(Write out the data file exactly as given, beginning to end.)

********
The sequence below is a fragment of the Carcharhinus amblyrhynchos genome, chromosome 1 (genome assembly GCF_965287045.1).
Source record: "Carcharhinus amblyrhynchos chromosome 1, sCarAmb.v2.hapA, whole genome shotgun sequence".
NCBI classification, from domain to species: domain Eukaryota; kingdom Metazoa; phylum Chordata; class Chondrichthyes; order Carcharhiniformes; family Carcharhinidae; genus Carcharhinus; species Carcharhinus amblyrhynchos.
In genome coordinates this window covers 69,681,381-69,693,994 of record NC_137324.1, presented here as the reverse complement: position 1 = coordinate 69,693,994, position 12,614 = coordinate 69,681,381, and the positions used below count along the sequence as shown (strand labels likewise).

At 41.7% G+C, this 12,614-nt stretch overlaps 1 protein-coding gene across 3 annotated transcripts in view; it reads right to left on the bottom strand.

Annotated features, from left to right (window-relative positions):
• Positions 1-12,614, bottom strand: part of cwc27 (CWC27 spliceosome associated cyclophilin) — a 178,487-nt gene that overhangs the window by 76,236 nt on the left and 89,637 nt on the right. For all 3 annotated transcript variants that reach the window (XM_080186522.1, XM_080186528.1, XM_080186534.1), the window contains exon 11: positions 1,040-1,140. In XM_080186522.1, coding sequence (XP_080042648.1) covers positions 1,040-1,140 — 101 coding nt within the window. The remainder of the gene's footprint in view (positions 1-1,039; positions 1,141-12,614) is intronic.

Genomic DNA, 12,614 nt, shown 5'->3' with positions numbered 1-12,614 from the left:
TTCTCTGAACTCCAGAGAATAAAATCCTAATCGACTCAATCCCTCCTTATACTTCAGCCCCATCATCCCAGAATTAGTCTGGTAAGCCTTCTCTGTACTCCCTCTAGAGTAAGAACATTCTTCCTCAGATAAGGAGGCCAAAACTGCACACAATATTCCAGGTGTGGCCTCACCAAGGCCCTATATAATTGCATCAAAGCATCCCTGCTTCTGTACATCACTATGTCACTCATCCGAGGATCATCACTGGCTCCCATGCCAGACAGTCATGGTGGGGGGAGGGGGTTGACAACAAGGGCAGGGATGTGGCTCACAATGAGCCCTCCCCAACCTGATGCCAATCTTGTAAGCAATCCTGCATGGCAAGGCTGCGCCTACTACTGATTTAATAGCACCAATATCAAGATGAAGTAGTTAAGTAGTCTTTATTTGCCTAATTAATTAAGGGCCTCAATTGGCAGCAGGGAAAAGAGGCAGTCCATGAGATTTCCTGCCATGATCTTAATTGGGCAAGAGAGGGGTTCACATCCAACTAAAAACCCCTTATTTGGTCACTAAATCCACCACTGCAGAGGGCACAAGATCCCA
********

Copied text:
The sequence below is a fragment of the Carcharhinus amblyrhynchos genome, chromosome 1 (genome assembly GCF_965287045.1).
Source record: "Carcharhinus amblyrhynchos chromosome 1, sCarAmb.v2.hapA, whole genome shotgun sequence".
NCBI classification, from domain to species: domain Eukaryota; kingdom Metazoa; phylum Chordata; class Chondrichthyes; order Carcharhiniformes; family Carcharhinidae; genus Carcharhinus; species Carcharhinus amblyrhynchos.
In genome coordinates this window covers 69,681,381-69,693,994 of record NC_137324.1, presented here as the reverse complement: position 1 = coordinate 69,693,994, position 12,614 = coordinate 69,681,381, and the positions used below count along the sequence as shown (strand labels likewise).

At 41.7% G+C, this 12,614-nt stretch overlaps 1 protein-coding gene across 3 annotated transcripts in view; it reads right to left on the bottom strand.

Annotated features, from left to right (window-relative positions):
• Positions 1-12,614, bottom strand: part of cwc27 (CWC27 spliceosome associated cyclophilin) — a 178,487-nt gene that overhangs the window by 76,236 nt on the left and 89,637 nt on the right. For all 3 annotated transcript variants that reach the window (XM_080186522.1, XM_080186528.1, XM_080186534.1), the window contains exon 11: positions 1,040-1,140. In XM_080186522.1, coding sequence (XP_080042648.1) covers positions 1,040-1,140 — 101 coding nt within the window. The remainder of the gene's footprint in view (positions 1-1,039; positions 1,141-12,614) is intronic.

Genomic DNA, 12,614 nt, shown 5'->3' with positions numbered 1-12,614 from the left:
TTCTCTGAACTCCAGAGAATAAAATCCTAATCGACTCAATCCCTCCTTATACTTCAGCCCCATCATCCCAGAATTAGTCTGGTAAGCCTTCTCTGTACTCCCTCTAGAGTAAGAACATTCTTCCTCAGATAAGGAGGCCAAAACTGCACACAATATTCCAGGTGTGGCCTCACCAAGGCCCTATATAATTGCATCAAAGCATCCCTGCTTCTGTACATCACTATGTCACTCATCCGAGGATCATCACTGGCTCCCATGCCAGACAGTCATGGTGGGGGGAGGGGGTTGACAACAAGGGCAGGGATGTGGCTCACAATGAGCCCTCCCCAACCTGATGCCAATCTTGTAAGCAATCCTGCATGGCAAGGCTGCGCCTACTACTGATTTAATAGCACCAATATCAAGATGAAGTAGTTAAGTAGTCTTTATTTGCCTAATTAATTAAGGGCCTCAATTGGCAGCAGGGAAAAGAGGCAGTCCATGAGATTTCCTGCCATGATCTTAATTGGGCAAGAGAGGGGTTCACATCCAACTAAAAACCCCTTATTTGGTCACTAAATCCACCACTGCAGAGGGCACAAGATCCCA